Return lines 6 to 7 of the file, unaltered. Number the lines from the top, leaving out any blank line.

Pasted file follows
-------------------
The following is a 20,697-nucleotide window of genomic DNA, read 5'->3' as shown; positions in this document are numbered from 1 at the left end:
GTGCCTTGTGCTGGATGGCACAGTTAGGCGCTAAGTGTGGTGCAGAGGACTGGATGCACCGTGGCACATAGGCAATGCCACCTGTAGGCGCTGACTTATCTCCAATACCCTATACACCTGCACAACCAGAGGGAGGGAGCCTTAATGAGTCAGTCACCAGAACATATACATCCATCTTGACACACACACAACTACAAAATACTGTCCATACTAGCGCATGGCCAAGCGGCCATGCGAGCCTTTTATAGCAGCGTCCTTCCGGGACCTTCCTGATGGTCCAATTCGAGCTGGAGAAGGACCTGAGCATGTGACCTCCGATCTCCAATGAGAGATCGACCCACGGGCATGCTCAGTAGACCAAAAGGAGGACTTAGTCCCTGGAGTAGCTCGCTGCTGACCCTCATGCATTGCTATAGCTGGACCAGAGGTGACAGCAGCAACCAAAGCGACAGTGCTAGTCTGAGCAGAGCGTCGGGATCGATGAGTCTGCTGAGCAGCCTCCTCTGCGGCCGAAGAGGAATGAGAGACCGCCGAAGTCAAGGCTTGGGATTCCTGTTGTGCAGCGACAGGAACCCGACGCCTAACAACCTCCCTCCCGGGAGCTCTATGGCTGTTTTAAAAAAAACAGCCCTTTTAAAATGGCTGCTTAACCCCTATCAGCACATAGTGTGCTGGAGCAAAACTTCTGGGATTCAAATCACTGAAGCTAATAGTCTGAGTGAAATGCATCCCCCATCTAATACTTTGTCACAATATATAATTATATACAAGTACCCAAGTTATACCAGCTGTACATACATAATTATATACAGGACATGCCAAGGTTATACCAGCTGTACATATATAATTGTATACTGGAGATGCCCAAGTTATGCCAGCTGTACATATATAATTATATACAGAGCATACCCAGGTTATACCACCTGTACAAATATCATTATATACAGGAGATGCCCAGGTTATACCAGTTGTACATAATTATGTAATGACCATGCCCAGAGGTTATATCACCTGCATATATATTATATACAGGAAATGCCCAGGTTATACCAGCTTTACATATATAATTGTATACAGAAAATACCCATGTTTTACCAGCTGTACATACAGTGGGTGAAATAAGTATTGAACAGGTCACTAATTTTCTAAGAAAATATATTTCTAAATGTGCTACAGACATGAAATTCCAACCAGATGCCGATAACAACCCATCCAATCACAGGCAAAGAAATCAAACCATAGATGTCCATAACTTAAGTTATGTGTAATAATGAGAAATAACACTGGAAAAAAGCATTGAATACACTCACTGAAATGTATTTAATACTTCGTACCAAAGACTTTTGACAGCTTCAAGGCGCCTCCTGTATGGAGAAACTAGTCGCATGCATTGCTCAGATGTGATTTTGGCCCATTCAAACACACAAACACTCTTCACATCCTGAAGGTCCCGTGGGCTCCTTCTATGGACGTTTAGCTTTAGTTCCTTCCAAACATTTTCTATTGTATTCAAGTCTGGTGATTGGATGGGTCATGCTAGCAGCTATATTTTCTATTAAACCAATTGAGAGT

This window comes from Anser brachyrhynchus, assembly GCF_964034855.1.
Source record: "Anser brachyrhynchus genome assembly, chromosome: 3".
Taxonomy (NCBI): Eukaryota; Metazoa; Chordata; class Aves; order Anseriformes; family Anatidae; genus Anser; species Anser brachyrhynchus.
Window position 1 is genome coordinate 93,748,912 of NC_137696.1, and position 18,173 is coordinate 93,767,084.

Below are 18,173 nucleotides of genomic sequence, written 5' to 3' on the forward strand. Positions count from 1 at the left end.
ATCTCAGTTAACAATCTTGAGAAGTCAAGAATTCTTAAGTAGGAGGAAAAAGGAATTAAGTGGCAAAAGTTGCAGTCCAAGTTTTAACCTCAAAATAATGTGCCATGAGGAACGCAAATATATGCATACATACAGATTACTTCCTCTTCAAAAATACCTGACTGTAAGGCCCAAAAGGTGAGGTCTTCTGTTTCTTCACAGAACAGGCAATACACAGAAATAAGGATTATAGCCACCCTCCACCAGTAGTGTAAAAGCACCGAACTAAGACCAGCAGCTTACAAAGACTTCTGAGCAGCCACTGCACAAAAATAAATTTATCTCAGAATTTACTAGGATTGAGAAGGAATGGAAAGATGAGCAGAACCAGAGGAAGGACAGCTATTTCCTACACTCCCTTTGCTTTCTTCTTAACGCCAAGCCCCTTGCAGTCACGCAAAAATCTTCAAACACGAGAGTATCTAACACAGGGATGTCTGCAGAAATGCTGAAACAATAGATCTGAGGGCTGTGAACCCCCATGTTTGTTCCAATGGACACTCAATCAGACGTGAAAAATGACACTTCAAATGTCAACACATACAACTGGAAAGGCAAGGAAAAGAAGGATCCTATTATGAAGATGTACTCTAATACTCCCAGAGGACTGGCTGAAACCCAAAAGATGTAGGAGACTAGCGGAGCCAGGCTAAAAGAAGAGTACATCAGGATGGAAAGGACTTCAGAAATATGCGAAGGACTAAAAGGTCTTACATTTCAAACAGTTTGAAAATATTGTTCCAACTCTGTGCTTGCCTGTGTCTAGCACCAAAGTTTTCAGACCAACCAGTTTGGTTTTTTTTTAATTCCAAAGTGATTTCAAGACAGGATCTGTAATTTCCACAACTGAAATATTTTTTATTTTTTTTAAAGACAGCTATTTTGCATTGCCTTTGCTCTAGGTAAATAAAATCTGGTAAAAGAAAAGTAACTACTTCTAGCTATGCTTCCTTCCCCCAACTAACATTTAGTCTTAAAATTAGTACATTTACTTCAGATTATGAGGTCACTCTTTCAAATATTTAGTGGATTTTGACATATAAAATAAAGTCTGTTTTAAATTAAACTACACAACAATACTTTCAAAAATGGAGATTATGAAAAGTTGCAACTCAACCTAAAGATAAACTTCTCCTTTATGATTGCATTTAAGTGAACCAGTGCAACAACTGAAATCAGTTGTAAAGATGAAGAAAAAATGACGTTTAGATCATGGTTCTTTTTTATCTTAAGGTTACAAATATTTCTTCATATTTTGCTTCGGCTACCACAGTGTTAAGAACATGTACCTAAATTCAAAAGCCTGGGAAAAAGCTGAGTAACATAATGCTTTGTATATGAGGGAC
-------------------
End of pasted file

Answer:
Window position 1 is genome coordinate 93,748,912 of NC_137696.1, and position 18,173 is coordinate 93,767,084.

Below are 18,173 nucleotides of genomic sequence, written 5' to 3' on the forward strand. Positions count from 1 at the left end.